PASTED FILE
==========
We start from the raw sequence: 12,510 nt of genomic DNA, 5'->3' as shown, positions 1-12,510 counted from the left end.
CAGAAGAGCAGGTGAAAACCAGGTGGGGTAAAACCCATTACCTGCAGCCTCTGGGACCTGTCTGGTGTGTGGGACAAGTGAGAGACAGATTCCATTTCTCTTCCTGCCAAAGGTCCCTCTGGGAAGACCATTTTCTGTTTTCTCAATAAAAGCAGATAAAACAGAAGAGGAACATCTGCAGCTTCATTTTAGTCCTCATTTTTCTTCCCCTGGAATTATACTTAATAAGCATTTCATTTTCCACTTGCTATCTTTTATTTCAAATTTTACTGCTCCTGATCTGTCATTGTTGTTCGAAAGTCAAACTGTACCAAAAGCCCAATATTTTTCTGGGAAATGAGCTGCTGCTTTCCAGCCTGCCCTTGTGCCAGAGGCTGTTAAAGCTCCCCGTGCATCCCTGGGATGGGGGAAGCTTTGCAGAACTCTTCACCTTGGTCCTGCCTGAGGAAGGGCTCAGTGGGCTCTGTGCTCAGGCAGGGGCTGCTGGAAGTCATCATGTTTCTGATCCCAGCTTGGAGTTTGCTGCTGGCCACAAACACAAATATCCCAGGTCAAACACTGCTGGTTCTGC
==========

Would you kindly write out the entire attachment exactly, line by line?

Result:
We start from the raw sequence: 12,510 nt of genomic DNA, 5'->3' as shown, positions 1-12,510 counted from the left end.
CAGAAGAGCAGGTGAAAACCAGGTGGGGTAAAACCCATTACCTGCAGCCTCTGGGACCTGTCTGGTGTGTGGGACAAGTGAGAGACAGATTCCATTTCTCTTCCTGCCAAAGGTCCCTCTGGGAAGACCATTTTCTGTTTTCTCAATAAAAGCAGATAAAACAGAAGAGGAACATCTGCAGCTTCATTTTAGTCCTCATTTTTCTTCCCCTGGAATTATACTTAATAAGCATTTCATTTTCCACTTGCTATCTTTTATTTCAAATTTTACTGCTCCTGATCTGTCATTGTTGTTCGAAAGTCAAACTGTACCAAAAGCCCAATATTTTTCTGGGAAATGAGCTGCTGCTTTCCAGCCTGCCCTTGTGCCAGAGGCTGTTAAAGCTCCCCGTGCATCCCTGGGATGGGGGAAGCTTTGCAGAACTCTTCACCTTGGTCCTGCCTGAGGAAGGGCTCAGTGGGCTCTGTGCTCAGGCAGGGGCTGCTGGAAGTCATCATGTTTCTGATCCCAGCTTGGAGTTTGCTGCTGGCCACAAACACAAATATCCCAGGTCAAACACTGCTGGTTCTGC